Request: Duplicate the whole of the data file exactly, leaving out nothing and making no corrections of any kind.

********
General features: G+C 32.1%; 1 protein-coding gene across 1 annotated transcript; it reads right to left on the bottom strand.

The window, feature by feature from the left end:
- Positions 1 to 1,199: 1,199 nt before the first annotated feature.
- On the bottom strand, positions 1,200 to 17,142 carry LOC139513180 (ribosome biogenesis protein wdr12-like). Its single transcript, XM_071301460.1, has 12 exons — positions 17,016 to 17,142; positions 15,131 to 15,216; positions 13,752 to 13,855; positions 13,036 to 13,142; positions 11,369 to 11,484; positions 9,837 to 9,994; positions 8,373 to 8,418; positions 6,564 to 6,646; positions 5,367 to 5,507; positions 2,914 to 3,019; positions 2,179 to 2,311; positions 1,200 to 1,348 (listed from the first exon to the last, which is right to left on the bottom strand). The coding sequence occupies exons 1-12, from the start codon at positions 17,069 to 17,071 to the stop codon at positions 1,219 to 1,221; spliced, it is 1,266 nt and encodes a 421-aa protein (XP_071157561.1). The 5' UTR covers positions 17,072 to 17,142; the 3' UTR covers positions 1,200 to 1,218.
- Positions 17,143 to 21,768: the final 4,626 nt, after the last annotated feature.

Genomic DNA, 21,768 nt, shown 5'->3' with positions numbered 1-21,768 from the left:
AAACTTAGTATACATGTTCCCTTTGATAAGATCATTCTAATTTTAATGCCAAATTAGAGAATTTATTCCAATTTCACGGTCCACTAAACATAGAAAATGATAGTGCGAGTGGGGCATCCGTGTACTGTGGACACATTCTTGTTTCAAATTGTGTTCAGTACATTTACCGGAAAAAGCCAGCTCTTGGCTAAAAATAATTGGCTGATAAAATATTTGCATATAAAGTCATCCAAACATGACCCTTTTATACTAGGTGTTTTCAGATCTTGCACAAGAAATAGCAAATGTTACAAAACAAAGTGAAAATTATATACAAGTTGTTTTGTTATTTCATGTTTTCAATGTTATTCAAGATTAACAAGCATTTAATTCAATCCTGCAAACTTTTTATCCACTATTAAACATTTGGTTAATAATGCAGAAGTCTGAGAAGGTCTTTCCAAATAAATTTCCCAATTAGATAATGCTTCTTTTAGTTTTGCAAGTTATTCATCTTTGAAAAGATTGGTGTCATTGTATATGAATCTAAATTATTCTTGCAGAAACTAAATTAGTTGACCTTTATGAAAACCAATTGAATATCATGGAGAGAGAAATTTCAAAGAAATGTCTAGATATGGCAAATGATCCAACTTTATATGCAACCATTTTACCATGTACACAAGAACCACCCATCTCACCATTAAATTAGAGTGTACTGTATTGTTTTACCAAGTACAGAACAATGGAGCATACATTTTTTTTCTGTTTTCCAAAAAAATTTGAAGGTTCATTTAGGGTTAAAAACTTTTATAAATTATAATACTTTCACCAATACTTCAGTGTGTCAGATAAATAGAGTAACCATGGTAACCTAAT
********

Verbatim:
General features: G+C 32.1%; 1 protein-coding gene across 1 annotated transcript; it reads right to left on the bottom strand.

The window, feature by feature from the left end:
- Positions 1 to 1,199: 1,199 nt before the first annotated feature.
- On the bottom strand, positions 1,200 to 17,142 carry LOC139513180 (ribosome biogenesis protein wdr12-like). Its single transcript, XM_071301460.1, has 12 exons — positions 17,016 to 17,142; positions 15,131 to 15,216; positions 13,752 to 13,855; positions 13,036 to 13,142; positions 11,369 to 11,484; positions 9,837 to 9,994; positions 8,373 to 8,418; positions 6,564 to 6,646; positions 5,367 to 5,507; positions 2,914 to 3,019; positions 2,179 to 2,311; positions 1,200 to 1,348 (listed from the first exon to the last, which is right to left on the bottom strand). The coding sequence occupies exons 1-12, from the start codon at positions 17,069 to 17,071 to the stop codon at positions 1,219 to 1,221; spliced, it is 1,266 nt and encodes a 421-aa protein (XP_071157561.1). The 5' UTR covers positions 17,072 to 17,142; the 3' UTR covers positions 1,200 to 1,218.
- Positions 17,143 to 21,768: the final 4,626 nt, after the last annotated feature.

Genomic DNA, 21,768 nt, shown 5'->3' with positions numbered 1-21,768 from the left:
AAACTTAGTATACATGTTCCCTTTGATAAGATCATTCTAATTTTAATGCCAAATTAGAGAATTTATTCCAATTTCACGGTCCACTAAACATAGAAAATGATAGTGCGAGTGGGGCATCCGTGTACTGTGGACACATTCTTGTTTCAAATTGTGTTCAGTACATTTACCGGAAAAAGCCAGCTCTTGGCTAAAAATAATTGGCTGATAAAATATTTGCATATAAAGTCATCCAAACATGACCCTTTTATACTAGGTGTTTTCAGATCTTGCACAAGAAATAGCAAATGTTACAAAACAAAGTGAAAATTATATACAAGTTGTTTTGTTATTTCATGTTTTCAATGTTATTCAAGATTAACAAGCATTTAATTCAATCCTGCAAACTTTTTATCCACTATTAAACATTTGGTTAATAATGCAGAAGTCTGAGAAGGTCTTTCCAAATAAATTTCCCAATTAGATAATGCTTCTTTTAGTTTTGCAAGTTATTCATCTTTGAAAAGATTGGTGTCATTGTATATGAATCTAAATTATTCTTGCAGAAACTAAATTAGTTGACCTTTATGAAAACCAATTGAATATCATGGAGAGAGAAATTTCAAAGAAATGTCTAGATATGGCAAATGATCCAACTTTATATGCAACCATTTTACCATGTACACAAGAACCACCCATCTCACCATTAAATTAGAGTGTACTGTATTGTTTTACCAAGTACAGAACAATGGAGCATACATTTTTTTTCTGTTTTCCAAAAAAATTTGAAGGTTCATTTAGGGTTAAAAACTTTTATAAATTATAATACTTTCACCAATACTTCAGTGTGTCAGATAAATAGAGTAACCATGGTAACCTAAT